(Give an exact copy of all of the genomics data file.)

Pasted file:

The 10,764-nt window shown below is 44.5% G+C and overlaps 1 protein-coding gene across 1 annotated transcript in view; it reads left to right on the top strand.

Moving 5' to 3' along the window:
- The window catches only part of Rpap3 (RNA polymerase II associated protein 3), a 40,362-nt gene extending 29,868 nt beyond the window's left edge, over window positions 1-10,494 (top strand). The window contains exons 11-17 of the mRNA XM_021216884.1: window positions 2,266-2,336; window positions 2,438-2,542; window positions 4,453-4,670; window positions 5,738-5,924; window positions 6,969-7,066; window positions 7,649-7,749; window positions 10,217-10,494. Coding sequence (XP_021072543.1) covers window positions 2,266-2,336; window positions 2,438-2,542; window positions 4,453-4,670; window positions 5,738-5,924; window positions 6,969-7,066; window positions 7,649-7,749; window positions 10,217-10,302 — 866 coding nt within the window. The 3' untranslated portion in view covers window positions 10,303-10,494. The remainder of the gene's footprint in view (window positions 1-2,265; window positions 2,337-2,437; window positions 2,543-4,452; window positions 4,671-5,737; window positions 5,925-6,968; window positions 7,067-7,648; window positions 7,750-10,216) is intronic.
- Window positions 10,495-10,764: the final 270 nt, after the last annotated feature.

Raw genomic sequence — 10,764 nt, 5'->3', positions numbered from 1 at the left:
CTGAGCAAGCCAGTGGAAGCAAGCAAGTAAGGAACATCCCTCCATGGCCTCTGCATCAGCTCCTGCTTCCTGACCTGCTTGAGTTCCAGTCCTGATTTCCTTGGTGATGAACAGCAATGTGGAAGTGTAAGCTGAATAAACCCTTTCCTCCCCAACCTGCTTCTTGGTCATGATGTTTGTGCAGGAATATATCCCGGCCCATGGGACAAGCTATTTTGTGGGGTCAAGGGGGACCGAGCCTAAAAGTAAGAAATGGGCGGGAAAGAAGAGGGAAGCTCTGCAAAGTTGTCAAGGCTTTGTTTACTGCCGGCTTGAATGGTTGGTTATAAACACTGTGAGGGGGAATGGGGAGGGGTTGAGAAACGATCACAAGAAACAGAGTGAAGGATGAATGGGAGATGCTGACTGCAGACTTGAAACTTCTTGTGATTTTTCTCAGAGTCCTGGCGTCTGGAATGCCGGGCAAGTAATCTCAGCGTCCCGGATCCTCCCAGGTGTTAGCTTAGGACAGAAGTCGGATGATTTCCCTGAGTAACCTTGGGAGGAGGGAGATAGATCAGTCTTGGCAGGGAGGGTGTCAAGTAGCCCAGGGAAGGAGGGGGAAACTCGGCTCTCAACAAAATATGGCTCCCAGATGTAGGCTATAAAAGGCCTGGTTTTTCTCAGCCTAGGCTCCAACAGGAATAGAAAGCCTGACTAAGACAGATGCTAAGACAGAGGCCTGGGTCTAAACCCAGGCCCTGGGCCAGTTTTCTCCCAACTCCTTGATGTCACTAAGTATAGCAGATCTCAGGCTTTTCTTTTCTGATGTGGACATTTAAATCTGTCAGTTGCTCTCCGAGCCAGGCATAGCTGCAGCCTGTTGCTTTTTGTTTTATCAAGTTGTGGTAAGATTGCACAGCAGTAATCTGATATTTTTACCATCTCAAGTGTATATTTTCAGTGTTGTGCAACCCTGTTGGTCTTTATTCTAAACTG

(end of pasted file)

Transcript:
The 10,764-nt window shown below is 44.5% G+C and overlaps 1 protein-coding gene across 1 annotated transcript in view; it reads left to right on the top strand.

Moving 5' to 3' along the window:
- The window catches only part of Rpap3 (RNA polymerase II associated protein 3), a 40,362-nt gene extending 29,868 nt beyond the window's left edge, over window positions 1-10,494 (top strand). The window contains exons 11-17 of the mRNA XM_021216884.1: window positions 2,266-2,336; window positions 2,438-2,542; window positions 4,453-4,670; window positions 5,738-5,924; window positions 6,969-7,066; window positions 7,649-7,749; window positions 10,217-10,494. Coding sequence (XP_021072543.1) covers window positions 2,266-2,336; window positions 2,438-2,542; window positions 4,453-4,670; window positions 5,738-5,924; window positions 6,969-7,066; window positions 7,649-7,749; window positions 10,217-10,302 — 866 coding nt within the window. The 3' untranslated portion in view covers window positions 10,303-10,494. The remainder of the gene's footprint in view (window positions 1-2,265; window positions 2,337-2,437; window positions 2,543-4,452; window positions 4,671-5,737; window positions 5,925-6,968; window positions 7,067-7,648; window positions 7,750-10,216) is intronic.
- Window positions 10,495-10,764: the final 270 nt, after the last annotated feature.

Raw genomic sequence — 10,764 nt, 5'->3', positions numbered from 1 at the left:
CTGAGCAAGCCAGTGGAAGCAAGCAAGTAAGGAACATCCCTCCATGGCCTCTGCATCAGCTCCTGCTTCCTGACCTGCTTGAGTTCCAGTCCTGATTTCCTTGGTGATGAACAGCAATGTGGAAGTGTAAGCTGAATAAACCCTTTCCTCCCCAACCTGCTTCTTGGTCATGATGTTTGTGCAGGAATATATCCCGGCCCATGGGACAAGCTATTTTGTGGGGTCAAGGGGGACCGAGCCTAAAAGTAAGAAATGGGCGGGAAAGAAGAGGGAAGCTCTGCAAAGTTGTCAAGGCTTTGTTTACTGCCGGCTTGAATGGTTGGTTATAAACACTGTGAGGGGGAATGGGGAGGGGTTGAGAAACGATCACAAGAAACAGAGTGAAGGATGAATGGGAGATGCTGACTGCAGACTTGAAACTTCTTGTGATTTTTCTCAGAGTCCTGGCGTCTGGAATGCCGGGCAAGTAATCTCAGCGTCCCGGATCCTCCCAGGTGTTAGCTTAGGACAGAAGTCGGATGATTTCCCTGAGTAACCTTGGGAGGAGGGAGATAGATCAGTCTTGGCAGGGAGGGTGTCAAGTAGCCCAGGGAAGGAGGGGGAAACTCGGCTCTCAACAAAATATGGCTCCCAGATGTAGGCTATAAAAGGCCTGGTTTTTCTCAGCCTAGGCTCCAACAGGAATAGAAAGCCTGACTAAGACAGATGCTAAGACAGAGGCCTGGGTCTAAACCCAGGCCCTGGGCCAGTTTTCTCCCAACTCCTTGATGTCACTAAGTATAGCAGATCTCAGGCTTTTCTTTTCTGATGTGGACATTTAAATCTGTCAGTTGCTCTCCGAGCCAGGCATAGCTGCAGCCTGTTGCTTTTTGTTTTATCAAGTTGTGGTAAGATTGCACAGCAGTAATCTGATATTTTTACCATCTCAAGTGTATATTTTCAGTGTTGTGCAACCCTGTTGGTCTTTATTCTAAACTG